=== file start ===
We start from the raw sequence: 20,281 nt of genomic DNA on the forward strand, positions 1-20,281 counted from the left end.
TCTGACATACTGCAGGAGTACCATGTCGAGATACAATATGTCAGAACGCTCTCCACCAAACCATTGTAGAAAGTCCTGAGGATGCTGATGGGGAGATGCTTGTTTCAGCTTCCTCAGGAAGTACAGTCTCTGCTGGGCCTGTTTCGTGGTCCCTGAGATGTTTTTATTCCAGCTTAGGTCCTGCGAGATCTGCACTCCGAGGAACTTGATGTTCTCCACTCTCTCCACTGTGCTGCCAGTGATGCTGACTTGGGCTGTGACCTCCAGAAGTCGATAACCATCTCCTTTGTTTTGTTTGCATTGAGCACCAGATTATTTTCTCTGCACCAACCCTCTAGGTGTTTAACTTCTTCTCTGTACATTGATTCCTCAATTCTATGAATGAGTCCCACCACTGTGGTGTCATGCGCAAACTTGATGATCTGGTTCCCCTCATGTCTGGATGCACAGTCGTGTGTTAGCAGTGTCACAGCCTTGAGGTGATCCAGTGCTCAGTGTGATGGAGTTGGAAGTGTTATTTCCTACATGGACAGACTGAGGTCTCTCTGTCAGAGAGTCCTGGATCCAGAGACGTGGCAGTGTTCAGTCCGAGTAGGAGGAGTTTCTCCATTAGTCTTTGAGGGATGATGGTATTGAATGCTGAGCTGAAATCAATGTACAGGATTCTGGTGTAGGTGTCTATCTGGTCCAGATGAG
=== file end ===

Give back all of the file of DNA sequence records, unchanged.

We start from the raw sequence: 20,281 nt of genomic DNA on the forward strand, positions 1-20,281 counted from the left end.
TCTGACATACTGCAGGAGTACCATGTCGAGATACAATATGTCAGAACGCTCTCCACCAAACCATTGTAGAAAGTCCTGAGGATGCTGATGGGGAGATGCTTGTTTCAGCTTCCTCAGGAAGTACAGTCTCTGCTGGGCCTGTTTCGTGGTCCCTGAGATGTTTTTATTCCAGCTTAGGTCCTGCGAGATCTGCACTCCGAGGAACTTGATGTTCTCCACTCTCTCCACTGTGCTGCCAGTGATGCTGACTTGGGCTGTGACCTCCAGAAGTCGATAACCATCTCCTTTGTTTTGTTTGCATTGAGCACCAGATTATTTTCTCTGCACCAACCCTCTAGGTGTTTAACTTCTTCTCTGTACATTGATTCCTCAATTCTATGAATGAGTCCCACCACTGTGGTGTCATGCGCAAACTTGATGATCTGGTTCCCCTCATGTCTGGATGCACAGTCGTGTGTTAGCAGTGTCACAGCCTTGAGGTGATCCAGTGCTCAGTGTGATGGAGTTGGAAGTGTTATTTCCTACATGGACAGACTGAGGTCTCTCTGTCAGAGAGTCCTGGATCCAGAGACGTGGCAGTGTTCAGTCCGAGTAGGAGGAGTTTCTCCATTAGTCTTTGAGGGATGATGGTATTGAATGCTGAGCTGAAATCAATGTACAGGATTCTGGTGTAGGTGTCTATCTGGTCCAGATGAG